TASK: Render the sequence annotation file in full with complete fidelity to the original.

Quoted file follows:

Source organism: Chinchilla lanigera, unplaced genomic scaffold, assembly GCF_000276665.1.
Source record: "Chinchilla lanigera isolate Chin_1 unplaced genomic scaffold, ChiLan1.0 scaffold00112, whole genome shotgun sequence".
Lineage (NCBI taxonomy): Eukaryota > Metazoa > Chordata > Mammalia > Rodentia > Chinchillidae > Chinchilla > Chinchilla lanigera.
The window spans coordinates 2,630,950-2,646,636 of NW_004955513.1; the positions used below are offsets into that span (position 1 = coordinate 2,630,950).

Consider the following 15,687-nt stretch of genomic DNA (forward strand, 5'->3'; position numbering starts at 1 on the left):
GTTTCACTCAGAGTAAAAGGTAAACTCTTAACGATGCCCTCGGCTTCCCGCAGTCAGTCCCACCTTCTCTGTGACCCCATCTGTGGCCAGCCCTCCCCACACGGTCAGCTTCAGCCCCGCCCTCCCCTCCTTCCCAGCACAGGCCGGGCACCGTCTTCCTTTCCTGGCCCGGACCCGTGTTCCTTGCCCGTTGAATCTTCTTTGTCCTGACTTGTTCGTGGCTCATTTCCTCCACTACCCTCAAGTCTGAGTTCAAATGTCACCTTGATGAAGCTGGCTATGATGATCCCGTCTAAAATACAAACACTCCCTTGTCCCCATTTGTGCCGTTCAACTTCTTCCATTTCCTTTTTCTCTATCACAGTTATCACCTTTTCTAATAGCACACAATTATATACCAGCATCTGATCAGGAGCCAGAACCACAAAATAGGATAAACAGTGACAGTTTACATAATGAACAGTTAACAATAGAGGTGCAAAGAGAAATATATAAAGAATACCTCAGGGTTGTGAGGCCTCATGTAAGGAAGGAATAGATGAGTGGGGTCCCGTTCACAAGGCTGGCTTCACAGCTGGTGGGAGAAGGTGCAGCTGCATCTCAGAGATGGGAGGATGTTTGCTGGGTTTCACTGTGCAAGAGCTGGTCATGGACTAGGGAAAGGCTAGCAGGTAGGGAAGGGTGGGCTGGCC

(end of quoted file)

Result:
Source organism: Chinchilla lanigera, unplaced genomic scaffold, assembly GCF_000276665.1.
Source record: "Chinchilla lanigera isolate Chin_1 unplaced genomic scaffold, ChiLan1.0 scaffold00112, whole genome shotgun sequence".
Lineage (NCBI taxonomy): Eukaryota > Metazoa > Chordata > Mammalia > Rodentia > Chinchillidae > Chinchilla > Chinchilla lanigera.
The window spans coordinates 2,630,950-2,646,636 of NW_004955513.1; the positions used below are offsets into that span (position 1 = coordinate 2,630,950).

Consider the following 15,687-nt stretch of genomic DNA (forward strand, 5'->3'; position numbering starts at 1 on the left):
GTTTCACTCAGAGTAAAAGGTAAACTCTTAACGATGCCCTCGGCTTCCCGCAGTCAGTCCCACCTTCTCTGTGACCCCATCTGTGGCCAGCCCTCCCCACACGGTCAGCTTCAGCCCCGCCCTCCCCTCCTTCCCAGCACAGGCCGGGCACCGTCTTCCTTTCCTGGCCCGGACCCGTGTTCCTTGCCCGTTGAATCTTCTTTGTCCTGACTTGTTCGTGGCTCATTTCCTCCACTACCCTCAAGTCTGAGTTCAAATGTCACCTTGATGAAGCTGGCTATGATGATCCCGTCTAAAATACAAACACTCCCTTGTCCCCATTTGTGCCGTTCAACTTCTTCCATTTCCTTTTTCTCTATCACAGTTATCACCTTTTCTAATAGCACACAATTATATACCAGCATCTGATCAGGAGCCAGAACCACAAAATAGGATAAACAGTGACAGTTTACATAATGAACAGTTAACAATAGAGGTGCAAAGAGAAATATATAAAGAATACCTCAGGGTTGTGAGGCCTCATGTAAGGAAGGAATAGATGAGTGGGGTCCCGTTCACAAGGCTGGCTTCACAGCTGGTGGGAGAAGGTGCAGCTGCATCTCAGAGATGGGAGGATGTTTGCTGGGTTTCACTGTGCAAGAGCTGGTCATGGACTAGGGAAAGGCTAGCAGGTAGGGAAGGGTGGGCTGGCC